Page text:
Follow-Up INVICTUS Trial Data Show Improved OS With Ripretinib for GIST

Overall survival (OS) improved for patients with advanced GIST treated with ripretinib from 15.1 months to not reached, according to an additional 9 months of data analysis presented at the 2020 Virtual ESMO Annual Meeting.

“In INVICTUS, a randomized, double-blind, placebo-controlled trial in ≥4th-line advanced GIST, ripretinib compared with placebo significantly improved progression-free survival (PFS, 6.3 vs. 1.0 months) reducing the risk of disease progression or death by 85% and showed a clinically meaningful improvement in [OS] (15.1 vs 6.6 months)” John Zalcberg, MD, Monash University, Melbourne, Australia and co-investigators wrote before presenting updated follow-up data at the virtual 2020 ESMO Annual Meeting.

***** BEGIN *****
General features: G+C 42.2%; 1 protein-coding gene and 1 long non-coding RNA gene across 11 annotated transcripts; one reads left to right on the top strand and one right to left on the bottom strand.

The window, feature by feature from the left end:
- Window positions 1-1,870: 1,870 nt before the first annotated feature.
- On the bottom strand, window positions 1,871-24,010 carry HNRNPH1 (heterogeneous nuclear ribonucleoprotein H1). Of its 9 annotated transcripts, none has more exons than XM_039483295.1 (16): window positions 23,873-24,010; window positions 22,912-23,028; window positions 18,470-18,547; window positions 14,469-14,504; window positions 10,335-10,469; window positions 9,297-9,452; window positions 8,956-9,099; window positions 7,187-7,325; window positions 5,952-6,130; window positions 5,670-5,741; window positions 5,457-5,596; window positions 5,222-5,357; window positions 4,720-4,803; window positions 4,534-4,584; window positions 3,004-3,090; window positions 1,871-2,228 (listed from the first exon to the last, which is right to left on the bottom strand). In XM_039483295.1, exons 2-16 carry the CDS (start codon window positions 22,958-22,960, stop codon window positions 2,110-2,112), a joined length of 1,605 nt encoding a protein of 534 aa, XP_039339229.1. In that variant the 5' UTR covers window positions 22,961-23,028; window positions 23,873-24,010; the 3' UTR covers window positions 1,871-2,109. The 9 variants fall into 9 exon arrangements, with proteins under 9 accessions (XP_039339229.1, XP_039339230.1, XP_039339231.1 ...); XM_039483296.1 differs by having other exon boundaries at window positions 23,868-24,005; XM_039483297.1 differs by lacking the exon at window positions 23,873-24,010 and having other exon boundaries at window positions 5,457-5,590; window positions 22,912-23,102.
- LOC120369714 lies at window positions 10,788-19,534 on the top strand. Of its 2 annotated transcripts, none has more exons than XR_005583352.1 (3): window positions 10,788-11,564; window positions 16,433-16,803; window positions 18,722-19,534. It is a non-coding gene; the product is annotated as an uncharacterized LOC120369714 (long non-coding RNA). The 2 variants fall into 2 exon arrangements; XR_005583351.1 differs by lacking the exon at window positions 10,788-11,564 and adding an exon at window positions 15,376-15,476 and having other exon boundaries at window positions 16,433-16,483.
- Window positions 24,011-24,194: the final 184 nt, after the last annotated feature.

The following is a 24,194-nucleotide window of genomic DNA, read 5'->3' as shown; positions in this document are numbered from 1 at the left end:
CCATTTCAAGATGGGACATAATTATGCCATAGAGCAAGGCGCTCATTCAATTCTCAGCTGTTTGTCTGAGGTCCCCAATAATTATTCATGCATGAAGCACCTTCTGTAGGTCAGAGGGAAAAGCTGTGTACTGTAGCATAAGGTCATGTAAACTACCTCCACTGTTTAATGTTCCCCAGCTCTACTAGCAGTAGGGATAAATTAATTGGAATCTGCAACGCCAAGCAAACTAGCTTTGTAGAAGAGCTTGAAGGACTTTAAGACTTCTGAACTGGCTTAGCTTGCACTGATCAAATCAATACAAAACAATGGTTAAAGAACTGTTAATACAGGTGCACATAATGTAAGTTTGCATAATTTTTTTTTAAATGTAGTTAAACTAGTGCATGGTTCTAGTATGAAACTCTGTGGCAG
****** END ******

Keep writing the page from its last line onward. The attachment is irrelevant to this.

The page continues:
A total of 128 with advanced GIST previously treated with imatinib, sunitinib, and regorafenib were included in the study and randomized to receive ripretinib (n = 85) or placebo (n = 43).

Updated PFS by blinded independent central review, OS, and safety data as of March 9, 2020, found that the median PFS for the ripretinib arm was 6.3 months versus 1 month for placebo arm. Median overall survival increased from the primary analysis and was not reached in the ripretinib arm versus 6.3 months in the placebo arm. No new safety concerns were reported in the follow-up data.

“Evaluation of mPFS and OS in the phase III randomized INVICTUS trial, with a cut-off date for analysis approximately 9 months after the primary results, has shown an improvement in the mOS in the ripretinib arm from 15.1 months to not reached (95% CI 13.1–NE) and a similar mPFS of 6.3 months in the ripretinib arm,” stated Dr Zalcberg.

The researchers concluded that the updated results confirm ripretinib, an FDA-approved TKI, yielded a clinically meaningful survival benefit for patients with advanced GIST, treated with at least 3 prior TKIs.—Kaitlyn Manasterski

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